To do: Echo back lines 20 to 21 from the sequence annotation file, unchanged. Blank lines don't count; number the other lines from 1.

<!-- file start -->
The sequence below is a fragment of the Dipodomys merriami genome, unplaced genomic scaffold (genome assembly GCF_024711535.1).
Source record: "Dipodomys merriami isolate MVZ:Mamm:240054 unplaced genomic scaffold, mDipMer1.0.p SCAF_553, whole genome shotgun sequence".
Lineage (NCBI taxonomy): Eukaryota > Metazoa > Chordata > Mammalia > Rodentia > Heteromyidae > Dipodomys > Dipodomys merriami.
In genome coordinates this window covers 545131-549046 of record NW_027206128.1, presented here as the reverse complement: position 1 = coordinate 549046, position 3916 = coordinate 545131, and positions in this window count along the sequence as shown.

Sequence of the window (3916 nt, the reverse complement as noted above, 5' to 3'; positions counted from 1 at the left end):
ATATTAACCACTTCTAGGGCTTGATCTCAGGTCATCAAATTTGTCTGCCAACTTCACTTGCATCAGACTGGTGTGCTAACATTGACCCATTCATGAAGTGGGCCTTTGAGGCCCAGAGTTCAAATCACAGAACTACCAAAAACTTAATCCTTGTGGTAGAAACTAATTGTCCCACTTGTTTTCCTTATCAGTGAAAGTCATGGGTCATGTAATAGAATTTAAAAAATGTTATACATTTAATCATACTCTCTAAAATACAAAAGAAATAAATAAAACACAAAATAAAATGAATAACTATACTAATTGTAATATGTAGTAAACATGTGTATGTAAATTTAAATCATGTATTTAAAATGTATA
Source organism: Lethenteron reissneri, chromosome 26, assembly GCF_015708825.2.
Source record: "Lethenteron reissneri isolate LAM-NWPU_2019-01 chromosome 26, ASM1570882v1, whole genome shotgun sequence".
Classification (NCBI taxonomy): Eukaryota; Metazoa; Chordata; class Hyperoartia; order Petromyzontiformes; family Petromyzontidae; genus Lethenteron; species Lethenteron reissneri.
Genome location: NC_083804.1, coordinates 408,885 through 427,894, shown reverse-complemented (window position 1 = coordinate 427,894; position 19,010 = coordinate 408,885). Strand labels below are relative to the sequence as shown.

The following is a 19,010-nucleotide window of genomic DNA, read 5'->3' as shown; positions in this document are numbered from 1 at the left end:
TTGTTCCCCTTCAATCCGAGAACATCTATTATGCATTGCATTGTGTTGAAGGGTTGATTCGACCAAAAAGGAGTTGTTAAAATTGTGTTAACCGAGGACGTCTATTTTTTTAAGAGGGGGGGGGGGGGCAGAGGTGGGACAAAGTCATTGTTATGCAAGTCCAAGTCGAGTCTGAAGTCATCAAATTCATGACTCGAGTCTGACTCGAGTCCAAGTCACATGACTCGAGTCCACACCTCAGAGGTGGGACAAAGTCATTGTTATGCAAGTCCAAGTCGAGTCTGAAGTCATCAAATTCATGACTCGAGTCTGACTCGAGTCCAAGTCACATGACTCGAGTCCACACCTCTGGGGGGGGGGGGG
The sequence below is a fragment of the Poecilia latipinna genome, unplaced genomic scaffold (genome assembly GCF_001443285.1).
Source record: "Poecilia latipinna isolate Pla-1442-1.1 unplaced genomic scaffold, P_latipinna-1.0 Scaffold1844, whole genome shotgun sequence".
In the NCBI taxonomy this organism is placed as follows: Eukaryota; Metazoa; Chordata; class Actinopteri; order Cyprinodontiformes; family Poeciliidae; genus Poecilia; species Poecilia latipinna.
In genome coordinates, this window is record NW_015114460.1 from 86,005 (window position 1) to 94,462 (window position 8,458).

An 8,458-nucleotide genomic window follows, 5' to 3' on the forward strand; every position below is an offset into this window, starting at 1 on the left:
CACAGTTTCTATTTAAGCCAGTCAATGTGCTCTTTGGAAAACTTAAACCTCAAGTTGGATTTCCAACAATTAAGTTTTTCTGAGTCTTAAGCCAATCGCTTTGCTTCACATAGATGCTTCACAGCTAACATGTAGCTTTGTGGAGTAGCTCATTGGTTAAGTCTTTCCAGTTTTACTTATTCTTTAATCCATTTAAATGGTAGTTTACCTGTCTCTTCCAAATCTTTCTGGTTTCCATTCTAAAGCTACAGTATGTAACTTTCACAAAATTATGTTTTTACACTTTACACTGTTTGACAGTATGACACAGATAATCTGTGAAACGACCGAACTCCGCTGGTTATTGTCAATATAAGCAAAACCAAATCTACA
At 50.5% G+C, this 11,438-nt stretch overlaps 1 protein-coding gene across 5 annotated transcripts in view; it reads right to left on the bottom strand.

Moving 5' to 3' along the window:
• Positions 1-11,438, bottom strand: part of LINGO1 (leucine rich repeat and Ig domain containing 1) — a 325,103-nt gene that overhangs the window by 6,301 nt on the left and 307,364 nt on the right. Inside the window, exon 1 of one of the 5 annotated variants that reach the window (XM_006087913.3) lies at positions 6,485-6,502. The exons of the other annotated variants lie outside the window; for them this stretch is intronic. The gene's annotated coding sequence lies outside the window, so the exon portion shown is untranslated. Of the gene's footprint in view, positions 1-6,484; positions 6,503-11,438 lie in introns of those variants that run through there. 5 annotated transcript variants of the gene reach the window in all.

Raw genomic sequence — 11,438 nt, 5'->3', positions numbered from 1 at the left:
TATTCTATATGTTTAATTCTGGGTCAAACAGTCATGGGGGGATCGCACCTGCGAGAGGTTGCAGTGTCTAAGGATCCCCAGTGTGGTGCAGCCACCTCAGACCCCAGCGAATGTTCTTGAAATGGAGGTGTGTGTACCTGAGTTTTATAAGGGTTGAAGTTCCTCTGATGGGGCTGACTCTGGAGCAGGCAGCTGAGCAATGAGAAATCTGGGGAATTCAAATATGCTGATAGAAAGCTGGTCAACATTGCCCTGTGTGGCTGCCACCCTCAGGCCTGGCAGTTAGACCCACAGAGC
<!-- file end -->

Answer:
Moving 5' to 3' along the window:
• Positions 1-11,438, bottom strand: part of LINGO1 (leucine rich repeat and Ig domain containing 1) — a 325,103-nt gene that overhangs the window by 6,301 nt on the left and 307,364 nt on the right. Inside the window, exon 1 of one of the 5 annotated variants that reach the window (XM_006087913.3) lies at positions 6,485-6,502. The exons of the other annotated variants lie outside the window; for them this stretch is intronic. The gene's annotated coding sequence lies outside the window, so the exon portion shown is untranslated. Of the gene's footprint in view, positions 1-6,484; positions 6,503-11,438 lie in introns of those variants that run through there. 5 annotated transcript variants of the gene reach the window in all.